Memory Card Capacity - Courtesy of Verbatim.com
USB drives, Solid State Drives (SSD) and camera memory cards, collectively known as “flash memory” devices are generally based on a technology known as NAND flash. It is common that the user capacity reported by the user’s computer system or device does not match fully with the advertised capacity. There are a number of reasons for this.
Differences in numbering systems
Computer storage companies label storage capacities based on the decimal system while computer systems such as Windows report storage capacities based on binary system.(Since OS X Snow Leopard Apple report storage capacities based on decimal system)
- In preparing a storage device for use by the consumer it is necessary to perform a formatting function. Formatting utilises space and thus reduces the storage space available to the user.
- There are some administrative functions also carried out which are designed to maintain the optimum performance of a storage device across its life.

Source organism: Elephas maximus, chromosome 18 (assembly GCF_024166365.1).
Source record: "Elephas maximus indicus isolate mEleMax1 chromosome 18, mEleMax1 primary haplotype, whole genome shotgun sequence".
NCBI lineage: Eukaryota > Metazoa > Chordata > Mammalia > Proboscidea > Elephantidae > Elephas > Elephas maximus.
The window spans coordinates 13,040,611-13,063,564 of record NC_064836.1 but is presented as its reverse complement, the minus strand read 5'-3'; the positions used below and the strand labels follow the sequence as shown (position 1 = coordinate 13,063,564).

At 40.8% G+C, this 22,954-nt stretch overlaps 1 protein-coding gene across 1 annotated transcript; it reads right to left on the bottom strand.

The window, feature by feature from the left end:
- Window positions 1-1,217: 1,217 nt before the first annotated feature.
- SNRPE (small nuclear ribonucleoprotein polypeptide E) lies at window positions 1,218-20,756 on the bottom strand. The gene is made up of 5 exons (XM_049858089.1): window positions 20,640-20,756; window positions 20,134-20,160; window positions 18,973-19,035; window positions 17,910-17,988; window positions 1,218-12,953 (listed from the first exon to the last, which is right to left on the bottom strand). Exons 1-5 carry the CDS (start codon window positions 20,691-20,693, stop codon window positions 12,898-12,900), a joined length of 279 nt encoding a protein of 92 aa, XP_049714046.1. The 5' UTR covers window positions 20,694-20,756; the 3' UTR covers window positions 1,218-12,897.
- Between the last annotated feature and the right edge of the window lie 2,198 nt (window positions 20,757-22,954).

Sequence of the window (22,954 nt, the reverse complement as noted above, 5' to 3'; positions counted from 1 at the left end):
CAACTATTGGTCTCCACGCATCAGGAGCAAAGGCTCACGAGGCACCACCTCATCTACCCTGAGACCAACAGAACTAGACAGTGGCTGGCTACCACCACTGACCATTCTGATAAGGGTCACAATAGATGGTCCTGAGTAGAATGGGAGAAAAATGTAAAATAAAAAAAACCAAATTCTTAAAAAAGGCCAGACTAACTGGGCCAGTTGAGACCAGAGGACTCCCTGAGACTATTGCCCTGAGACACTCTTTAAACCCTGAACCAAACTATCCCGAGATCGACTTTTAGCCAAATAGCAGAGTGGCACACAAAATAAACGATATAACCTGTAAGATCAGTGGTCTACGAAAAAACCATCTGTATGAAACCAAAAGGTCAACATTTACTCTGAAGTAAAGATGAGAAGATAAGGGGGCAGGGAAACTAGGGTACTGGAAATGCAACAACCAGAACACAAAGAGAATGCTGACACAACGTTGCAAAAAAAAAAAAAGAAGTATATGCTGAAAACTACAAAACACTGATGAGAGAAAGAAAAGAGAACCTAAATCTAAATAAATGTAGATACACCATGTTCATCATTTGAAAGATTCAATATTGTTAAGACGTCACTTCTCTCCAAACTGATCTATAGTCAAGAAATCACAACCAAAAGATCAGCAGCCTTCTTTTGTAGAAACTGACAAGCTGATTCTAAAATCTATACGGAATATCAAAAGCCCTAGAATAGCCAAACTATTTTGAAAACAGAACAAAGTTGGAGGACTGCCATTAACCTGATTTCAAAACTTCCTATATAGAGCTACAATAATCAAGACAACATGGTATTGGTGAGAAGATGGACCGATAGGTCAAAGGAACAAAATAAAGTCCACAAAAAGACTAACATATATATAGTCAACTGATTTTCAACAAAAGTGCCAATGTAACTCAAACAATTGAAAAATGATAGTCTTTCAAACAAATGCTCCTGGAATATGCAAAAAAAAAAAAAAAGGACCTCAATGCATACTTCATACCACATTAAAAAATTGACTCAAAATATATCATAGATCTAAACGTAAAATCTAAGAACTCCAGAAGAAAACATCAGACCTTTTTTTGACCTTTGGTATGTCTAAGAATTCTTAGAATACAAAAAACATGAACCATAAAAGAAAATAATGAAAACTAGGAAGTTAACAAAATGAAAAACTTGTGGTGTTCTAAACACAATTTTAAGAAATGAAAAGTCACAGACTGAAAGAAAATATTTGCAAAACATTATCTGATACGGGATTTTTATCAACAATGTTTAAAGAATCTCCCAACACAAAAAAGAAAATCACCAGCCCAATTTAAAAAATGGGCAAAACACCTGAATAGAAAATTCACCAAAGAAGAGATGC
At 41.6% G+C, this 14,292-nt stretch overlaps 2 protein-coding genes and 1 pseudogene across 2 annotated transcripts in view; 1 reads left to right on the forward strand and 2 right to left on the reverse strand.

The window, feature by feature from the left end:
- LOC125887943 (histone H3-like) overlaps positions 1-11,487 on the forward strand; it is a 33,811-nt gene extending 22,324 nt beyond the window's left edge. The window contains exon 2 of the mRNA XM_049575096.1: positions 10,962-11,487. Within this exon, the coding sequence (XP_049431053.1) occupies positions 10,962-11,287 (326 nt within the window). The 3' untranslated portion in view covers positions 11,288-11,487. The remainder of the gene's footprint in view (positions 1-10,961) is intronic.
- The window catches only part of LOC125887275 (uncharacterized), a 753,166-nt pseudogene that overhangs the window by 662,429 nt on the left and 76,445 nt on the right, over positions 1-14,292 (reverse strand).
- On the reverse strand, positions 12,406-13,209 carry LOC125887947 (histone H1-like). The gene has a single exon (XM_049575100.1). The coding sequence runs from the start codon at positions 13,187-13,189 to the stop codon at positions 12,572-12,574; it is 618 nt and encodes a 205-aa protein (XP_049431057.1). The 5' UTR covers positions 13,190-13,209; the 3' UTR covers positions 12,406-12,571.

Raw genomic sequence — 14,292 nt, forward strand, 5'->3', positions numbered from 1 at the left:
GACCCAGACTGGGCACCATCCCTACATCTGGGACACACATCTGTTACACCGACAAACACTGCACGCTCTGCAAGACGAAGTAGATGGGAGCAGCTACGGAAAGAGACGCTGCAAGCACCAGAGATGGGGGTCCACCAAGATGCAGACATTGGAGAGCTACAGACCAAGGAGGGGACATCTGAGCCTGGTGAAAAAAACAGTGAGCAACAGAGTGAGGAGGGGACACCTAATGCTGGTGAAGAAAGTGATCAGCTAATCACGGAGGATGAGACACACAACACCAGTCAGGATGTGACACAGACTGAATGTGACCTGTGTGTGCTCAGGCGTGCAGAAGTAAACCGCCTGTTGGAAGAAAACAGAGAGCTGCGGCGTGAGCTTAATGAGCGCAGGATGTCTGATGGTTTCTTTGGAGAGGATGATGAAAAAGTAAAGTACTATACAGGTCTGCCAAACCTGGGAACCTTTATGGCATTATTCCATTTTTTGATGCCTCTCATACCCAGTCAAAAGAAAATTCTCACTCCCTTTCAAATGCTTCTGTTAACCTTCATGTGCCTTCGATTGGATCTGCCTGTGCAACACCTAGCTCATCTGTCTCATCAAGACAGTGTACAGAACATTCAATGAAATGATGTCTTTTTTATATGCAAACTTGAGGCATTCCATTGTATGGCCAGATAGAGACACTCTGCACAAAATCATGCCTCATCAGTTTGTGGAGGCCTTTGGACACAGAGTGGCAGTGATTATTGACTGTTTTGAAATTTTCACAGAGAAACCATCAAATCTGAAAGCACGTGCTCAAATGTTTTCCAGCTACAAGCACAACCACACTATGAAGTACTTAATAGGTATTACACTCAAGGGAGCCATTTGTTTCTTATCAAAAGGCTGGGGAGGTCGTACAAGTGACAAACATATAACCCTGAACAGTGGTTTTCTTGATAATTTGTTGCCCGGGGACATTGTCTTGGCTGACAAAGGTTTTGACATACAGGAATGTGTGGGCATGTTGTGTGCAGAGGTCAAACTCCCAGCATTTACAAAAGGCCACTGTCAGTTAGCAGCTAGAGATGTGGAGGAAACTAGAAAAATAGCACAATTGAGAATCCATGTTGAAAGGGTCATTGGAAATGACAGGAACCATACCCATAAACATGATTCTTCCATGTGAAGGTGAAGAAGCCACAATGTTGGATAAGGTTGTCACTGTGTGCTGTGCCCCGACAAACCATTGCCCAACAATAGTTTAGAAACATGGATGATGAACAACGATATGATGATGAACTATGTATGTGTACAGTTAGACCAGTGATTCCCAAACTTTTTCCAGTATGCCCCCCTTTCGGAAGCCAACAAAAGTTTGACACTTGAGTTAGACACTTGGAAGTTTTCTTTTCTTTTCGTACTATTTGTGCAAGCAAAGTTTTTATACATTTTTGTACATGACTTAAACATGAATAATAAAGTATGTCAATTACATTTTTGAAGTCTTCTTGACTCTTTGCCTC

- The performance of all cells is monitored during usage. A number of spare cells are maintained in order to substitute should an individual memory cell performance fall below accepted standards. The overall amount of space available to the user remains consistent, a “spare” cell being substituted for a defective cell.
- There is an administrative overhead in managing the location of user data and attributes within the storage device. There is also a small amount of space reserved by the storage device controller for the firmware and subsequent firmware updates (which may be made available to resolve issues or enhance functionality).
For our USB drives, Solid State Drives (SSD) and memory cards we expect the following amount of user capacity to be reported by Windows operating systems
|Nominal Capacity||Minimum Reported Capacity (typically will be higher)|